Last night, the Consumer Financial Protection Bureau (CFPB) released its Larger Non-Bank Participant Rule. The Rule is available here. In addition to releasing the Rule, the CFPB released an examination manual and a fact sheet.
- The Rule is effective January 2, 2013 — 70 days from today.
- The Rule provides a description of the examination process.
- It does not apply to entities that originate credit.
- A person is subject to the Rule if they have more than $10 million in “annual receipts” resulting from consumer debt collection.
- “Annual receipts” is derived from a three-year average of receipts.
- “Annual receipts” does not include “those receipts that result from collecting debts that were originally owed to a medical provider.”
- The types of entities the Rule covers are expected to be third-party debt collectors, debt buyers, and collection attorneys.
- “Consumer debt collection” has been revised from the proposed rule to now mean “debts incurred by consumers primarily for personal, family, or household purposes related to consumer financial products or services.”
The Rule impacts small businesses and law firms.
If your law firm or business provides services to a Larger Participant’s “consumer debt collection” activities, the Rule affects you, regardless of the amount of your “annual receipts.” Earlier this year, the CFPB issued a bulletin stating it will supervise “service providers.” A “service provider” is “any person that provides a material service” to certain insured depository institutions, credit unions or non-bank, Larger Participants, “in connection with” their “offering of a consumer financial product or service.” The CFPB Service Provider Bulletin warns of “on-site” examinations of service providers and that the CFPB can take enforcement action against service providers “as appropriate.”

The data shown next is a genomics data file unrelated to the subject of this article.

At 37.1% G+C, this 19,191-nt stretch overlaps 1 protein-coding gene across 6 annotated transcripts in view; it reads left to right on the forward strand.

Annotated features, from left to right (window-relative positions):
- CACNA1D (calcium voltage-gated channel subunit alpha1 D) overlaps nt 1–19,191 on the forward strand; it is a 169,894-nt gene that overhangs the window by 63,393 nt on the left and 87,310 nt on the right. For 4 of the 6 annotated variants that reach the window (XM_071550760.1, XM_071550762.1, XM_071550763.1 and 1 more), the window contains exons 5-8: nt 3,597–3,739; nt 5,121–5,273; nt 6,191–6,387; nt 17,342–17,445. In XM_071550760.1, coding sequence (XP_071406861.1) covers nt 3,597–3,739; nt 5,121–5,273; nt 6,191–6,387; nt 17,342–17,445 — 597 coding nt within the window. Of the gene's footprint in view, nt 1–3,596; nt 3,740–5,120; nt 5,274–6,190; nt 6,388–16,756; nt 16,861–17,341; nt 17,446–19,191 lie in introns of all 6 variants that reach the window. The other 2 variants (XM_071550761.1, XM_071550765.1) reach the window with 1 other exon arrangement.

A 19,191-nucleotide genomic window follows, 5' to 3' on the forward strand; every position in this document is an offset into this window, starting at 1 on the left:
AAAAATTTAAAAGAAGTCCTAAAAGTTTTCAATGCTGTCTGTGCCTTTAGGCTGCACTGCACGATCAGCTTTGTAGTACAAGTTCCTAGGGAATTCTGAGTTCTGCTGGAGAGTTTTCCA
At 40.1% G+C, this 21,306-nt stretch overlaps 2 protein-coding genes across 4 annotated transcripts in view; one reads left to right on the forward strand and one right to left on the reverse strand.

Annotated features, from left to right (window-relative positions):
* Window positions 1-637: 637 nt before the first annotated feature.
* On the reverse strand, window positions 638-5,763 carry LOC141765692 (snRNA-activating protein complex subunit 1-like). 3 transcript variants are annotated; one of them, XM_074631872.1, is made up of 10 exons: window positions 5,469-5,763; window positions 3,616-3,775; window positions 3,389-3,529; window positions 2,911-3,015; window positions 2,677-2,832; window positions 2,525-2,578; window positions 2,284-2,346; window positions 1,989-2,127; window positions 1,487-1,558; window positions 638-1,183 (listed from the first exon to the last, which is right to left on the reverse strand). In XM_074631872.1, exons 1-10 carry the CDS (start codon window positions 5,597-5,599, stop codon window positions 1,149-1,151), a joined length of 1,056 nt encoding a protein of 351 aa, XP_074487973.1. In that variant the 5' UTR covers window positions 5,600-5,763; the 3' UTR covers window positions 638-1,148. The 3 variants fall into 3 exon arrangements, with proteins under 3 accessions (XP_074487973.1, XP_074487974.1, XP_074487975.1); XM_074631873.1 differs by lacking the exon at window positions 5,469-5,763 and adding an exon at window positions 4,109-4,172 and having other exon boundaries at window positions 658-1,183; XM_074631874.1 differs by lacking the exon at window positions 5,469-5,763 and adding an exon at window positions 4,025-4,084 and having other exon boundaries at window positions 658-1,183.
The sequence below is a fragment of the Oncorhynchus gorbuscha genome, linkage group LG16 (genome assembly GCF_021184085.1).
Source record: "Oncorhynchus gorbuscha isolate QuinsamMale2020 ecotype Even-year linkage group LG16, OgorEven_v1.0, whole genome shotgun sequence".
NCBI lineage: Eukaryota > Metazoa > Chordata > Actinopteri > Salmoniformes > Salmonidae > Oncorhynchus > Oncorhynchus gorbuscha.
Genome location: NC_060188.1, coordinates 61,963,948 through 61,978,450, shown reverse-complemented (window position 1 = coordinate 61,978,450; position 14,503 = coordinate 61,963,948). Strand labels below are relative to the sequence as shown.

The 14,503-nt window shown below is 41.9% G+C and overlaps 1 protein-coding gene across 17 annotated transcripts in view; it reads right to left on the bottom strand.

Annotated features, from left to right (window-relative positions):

If you are a service provider to insured depository banks or credit unions, you may already be subject to the CFPB Service Provider Bulletin. If you do not provide services to banks and credit unions, your clients may now be Larger Participants and, very soon, you too may be subject to CFPB supervision, examination and enforcement. There is little doubt that the examination process will follow that outlined in the examination manual for Larger Participants.
The trick will be determining whether any of your clients are Larger Participants and whether your relationship with your client includes the provision of a “material service” to the Larger Participant’s “consumer debt collection” activity.